Port De­posit church va­cated due to dam­aged roof




— New Life Faith Cen­ter’s sanc­tu­ary is not fit for oc­cu­pancy due to a col­laps­ing roof, ac­cord­ing to church lead­er­ship.

The Rev. Larry John­son, se­nior pas­tor of the church on Ja­cob Tome High­way since 2001, pointed to cracks run­ning from floor to ceil­ing, and ar­eas where the ceil­ing is bow­ing down.

New cracks and splits ap­pear daily, said Shawn John­son, Larry’s son and as­so­ciate pas­tor of the 33-yearold non-de­nom­i­na­tional church with 100 mem­bers.

“About six months ago, we started see­ing the cracks in the walls,” Shawn said.

A struc­tural en­gi­neer was hired to in­ves­ti­gate and found that trusses were bow­ing and break­ing with nails prov­ing to be the only thing hold­ing the sup­ports in place. With­out the proper brac­ing, all the weight was shift­ing to one lo­ca­tion.

In the let­ter from David Mincin, prin­ci­pal with the engi­neer­ing firm Mincin Pa­tel Mi­lano, of Bal­ti­more, the church learned just how bad off


the roof had be­come.

“Within the orig­i­nal por­tion of the build­ing ... we ob­served that ba­si­cally each ex­ist­ing scis­sor truss was dam­aged,” the let­ter said. “This con­di­tion rep­re­sents par­tial struc­tural fail­ure and ad­versely af­fects the struc­tural in­tegrity of the build­ing.”

In an­other sec­tion of the build­ing, Mincin’s let­ter car­ries a mea­sure of dis­be­lief.

“The fram­ing at ‘Area C ap­pears to defy ra­tio­nal anal­y­sis. We can­not defini­tively de­ter­mine why it is still func­tion­ing as it ob­vi­ously has since it was con­structed,’” he said in the let­ter dated March 2, adding that the com­po­nents “ap­pear to just lean against each other at the in­ter­sec­tion with no pos­i­tive at­tach­ment.”

Pic­tures taken dur­ing the in­spec­tion show gaps of 2 inches or more where nails have come loose, wood has snapped, and brack­ets used to join pieces of wood to­gether have failed.

“He said ‘It’s your prayers that is the only thing keep­ing it up,’” Larry re­called of the con­ver­sa­tion he had af­ter the en­gi­neer walked through the ceil­ing for his in­spec­tion. “We got a let­ter March 2 say­ing the build­ing was no longer safe for oc­cu­pancy.”

Pleas­ant View Bap­tist Church of­fered the use of its for­mer school build­ing, which is where the con­gre­ga­tion now meets.

“The con­gre­ga­tion has adapted well,” Shawn said, adding the wor­ship times are con­sis­tent with their home sched­ule with Sun­day School at 10 a.m. and wor­ship at 11 a.m. Va­ca­tion Bi­ble School is still be­ing dis­cussed.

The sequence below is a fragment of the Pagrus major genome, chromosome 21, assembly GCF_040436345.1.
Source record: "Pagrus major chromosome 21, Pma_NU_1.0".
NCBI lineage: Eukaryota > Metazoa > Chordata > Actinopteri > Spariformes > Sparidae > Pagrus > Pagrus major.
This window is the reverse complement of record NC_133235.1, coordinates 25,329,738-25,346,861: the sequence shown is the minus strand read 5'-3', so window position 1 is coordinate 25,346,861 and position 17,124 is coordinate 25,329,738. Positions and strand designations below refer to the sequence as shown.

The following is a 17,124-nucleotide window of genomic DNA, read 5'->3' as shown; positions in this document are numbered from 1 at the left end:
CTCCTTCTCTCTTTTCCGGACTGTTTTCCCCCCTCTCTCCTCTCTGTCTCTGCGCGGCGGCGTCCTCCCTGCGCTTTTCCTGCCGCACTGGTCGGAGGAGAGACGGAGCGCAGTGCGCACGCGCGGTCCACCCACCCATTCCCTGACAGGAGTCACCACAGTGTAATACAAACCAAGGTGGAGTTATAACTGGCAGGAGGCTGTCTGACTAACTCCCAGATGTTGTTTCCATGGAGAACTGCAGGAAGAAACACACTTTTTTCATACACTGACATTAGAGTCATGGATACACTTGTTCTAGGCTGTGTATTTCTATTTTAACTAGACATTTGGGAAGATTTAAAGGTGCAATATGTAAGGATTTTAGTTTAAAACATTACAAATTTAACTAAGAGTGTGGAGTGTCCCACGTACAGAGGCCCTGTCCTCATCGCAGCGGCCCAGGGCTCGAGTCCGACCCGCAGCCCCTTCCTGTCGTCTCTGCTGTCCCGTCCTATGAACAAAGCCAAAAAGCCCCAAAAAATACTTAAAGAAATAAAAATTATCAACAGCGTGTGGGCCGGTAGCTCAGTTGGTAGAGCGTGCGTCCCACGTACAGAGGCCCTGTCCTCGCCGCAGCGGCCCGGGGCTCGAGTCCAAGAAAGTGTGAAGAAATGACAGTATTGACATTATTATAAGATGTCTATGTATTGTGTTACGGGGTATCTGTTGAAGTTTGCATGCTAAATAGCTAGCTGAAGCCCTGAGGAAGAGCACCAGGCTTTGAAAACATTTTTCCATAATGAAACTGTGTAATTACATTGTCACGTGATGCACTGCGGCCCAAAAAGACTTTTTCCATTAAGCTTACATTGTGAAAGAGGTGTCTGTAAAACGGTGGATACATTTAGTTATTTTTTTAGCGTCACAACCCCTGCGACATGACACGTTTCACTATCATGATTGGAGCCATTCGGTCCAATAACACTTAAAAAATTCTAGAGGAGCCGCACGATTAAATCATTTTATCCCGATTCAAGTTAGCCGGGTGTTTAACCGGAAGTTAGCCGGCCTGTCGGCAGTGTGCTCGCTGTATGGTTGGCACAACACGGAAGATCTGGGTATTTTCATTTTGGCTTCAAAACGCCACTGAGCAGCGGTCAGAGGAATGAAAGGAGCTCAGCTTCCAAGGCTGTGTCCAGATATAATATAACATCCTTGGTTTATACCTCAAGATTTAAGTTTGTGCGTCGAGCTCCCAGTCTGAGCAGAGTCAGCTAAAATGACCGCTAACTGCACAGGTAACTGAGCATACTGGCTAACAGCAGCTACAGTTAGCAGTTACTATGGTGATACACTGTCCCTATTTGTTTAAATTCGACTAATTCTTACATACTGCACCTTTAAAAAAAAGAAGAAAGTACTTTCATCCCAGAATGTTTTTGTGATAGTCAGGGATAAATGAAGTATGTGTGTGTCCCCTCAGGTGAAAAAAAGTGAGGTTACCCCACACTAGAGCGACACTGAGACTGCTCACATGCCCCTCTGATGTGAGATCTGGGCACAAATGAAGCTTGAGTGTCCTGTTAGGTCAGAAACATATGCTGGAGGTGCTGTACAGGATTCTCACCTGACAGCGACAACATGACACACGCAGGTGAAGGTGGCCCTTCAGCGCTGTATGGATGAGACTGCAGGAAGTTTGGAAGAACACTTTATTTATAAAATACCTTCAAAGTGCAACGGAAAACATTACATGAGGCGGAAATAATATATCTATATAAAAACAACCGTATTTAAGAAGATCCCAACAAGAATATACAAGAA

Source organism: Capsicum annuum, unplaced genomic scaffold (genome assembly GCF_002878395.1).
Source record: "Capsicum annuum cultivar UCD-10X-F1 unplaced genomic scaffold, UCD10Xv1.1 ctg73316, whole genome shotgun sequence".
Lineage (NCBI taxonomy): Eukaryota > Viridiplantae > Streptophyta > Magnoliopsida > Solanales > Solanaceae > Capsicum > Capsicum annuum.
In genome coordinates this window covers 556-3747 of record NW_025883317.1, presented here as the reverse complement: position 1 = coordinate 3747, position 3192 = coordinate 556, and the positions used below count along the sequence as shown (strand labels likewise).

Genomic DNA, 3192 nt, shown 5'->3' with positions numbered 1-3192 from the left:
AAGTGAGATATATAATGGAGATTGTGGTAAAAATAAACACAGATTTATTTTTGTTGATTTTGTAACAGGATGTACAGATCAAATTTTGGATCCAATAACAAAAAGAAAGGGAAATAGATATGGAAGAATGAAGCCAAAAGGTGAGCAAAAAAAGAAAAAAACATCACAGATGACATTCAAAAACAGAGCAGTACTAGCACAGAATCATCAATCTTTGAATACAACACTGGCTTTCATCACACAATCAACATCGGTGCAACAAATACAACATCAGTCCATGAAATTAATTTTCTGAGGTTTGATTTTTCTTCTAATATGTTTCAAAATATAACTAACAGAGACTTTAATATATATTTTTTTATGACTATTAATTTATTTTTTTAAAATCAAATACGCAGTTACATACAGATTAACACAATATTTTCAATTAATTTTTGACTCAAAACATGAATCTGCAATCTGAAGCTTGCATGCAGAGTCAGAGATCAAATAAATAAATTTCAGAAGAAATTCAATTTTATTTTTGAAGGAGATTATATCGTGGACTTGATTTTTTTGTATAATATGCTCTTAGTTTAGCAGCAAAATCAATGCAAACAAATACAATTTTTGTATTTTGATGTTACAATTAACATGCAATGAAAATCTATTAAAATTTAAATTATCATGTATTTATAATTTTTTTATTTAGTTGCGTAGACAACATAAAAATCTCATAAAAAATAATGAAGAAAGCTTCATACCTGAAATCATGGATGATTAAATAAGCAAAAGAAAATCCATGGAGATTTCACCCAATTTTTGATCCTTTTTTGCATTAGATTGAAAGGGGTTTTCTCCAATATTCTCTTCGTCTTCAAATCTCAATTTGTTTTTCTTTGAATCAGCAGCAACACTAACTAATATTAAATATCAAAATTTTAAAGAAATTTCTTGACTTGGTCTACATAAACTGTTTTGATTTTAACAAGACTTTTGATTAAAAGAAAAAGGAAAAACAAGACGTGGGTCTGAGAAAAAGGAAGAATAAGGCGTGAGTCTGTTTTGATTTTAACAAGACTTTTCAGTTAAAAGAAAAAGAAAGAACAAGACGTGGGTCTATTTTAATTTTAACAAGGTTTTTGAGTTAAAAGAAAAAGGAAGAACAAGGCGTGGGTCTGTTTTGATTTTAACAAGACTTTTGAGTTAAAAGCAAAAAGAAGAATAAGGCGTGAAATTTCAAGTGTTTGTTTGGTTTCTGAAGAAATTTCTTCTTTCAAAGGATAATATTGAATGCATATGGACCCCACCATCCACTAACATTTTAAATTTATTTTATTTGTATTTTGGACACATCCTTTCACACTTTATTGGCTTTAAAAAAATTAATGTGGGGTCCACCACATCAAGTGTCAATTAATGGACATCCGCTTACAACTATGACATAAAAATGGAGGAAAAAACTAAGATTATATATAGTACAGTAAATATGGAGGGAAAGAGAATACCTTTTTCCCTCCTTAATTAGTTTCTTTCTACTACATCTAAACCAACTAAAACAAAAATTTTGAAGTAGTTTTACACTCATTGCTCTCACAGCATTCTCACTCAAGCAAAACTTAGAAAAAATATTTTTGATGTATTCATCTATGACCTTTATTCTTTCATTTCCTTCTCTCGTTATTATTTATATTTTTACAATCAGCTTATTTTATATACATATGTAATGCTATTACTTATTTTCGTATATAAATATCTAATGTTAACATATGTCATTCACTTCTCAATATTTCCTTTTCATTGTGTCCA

Also be­ing dis­cussed is how to pay for the ex­ten­sive re­pairs, es­ti­mated at more than $275,000.

“We are in the po­si­tion that we could fi­nance it, but we can only get a loan for 80 per­cent,” Larry said. “We need to raise $50,000. We can’t get the re­pairs started un­til we have that money.”

Along with var­i­ous fundrais­ing ideas for the near fu­ture, a Go­FundMe page has been set up. The page was es­tab­lished to raise the en­tire amount, even though the smaller amount is the ini­tial tar­get.

It’s go­ing to be a big job, Shawn said. S.E. Smoker In­cor­po­rated in Stras­burg, Pa., won the bid to re- move the roof and re­dis­tribute the weight to avoid a col­lapse.

“They’ll put in new trusses, in­su­la­tion, dry­wall, HVAC and a new roof with 40-year shin­gles,” Shawn said.

“It’s re­place, not re­pair,” Larry added, not­ing the project is ex­pected to take six to eight weeks.

Be­cause of the age of the build­ing, the John­sons have been told they have no le­gal re­course with the orig­i­nal builder. In­surance ad­justers have told them the same thing, ad­vis­ing against fil­ing any claim.

“They told us if we filed a claim, they’d drop us,” Larry said, ex­plain­ing that’s why the church is shoul­der­ing the en­tire cost.

Larry said the con­gre­ga­tion has been in­formed ev­ery step of the way and has pledged to help fi­nan­cially.

“But we’re also reach­ing out to our com­mu­nity for help,” he said.

New Life Faith Cen­ter has a pres­ence in the area, help­ing with rent and food for ex­am­ple, he said.

“We’re in the com­mu­nity. We’re for the com­mu­nity,” Shawn added. “God is still teach­ing us. If we re­main faith­ful, he al­ways pro­vides.”

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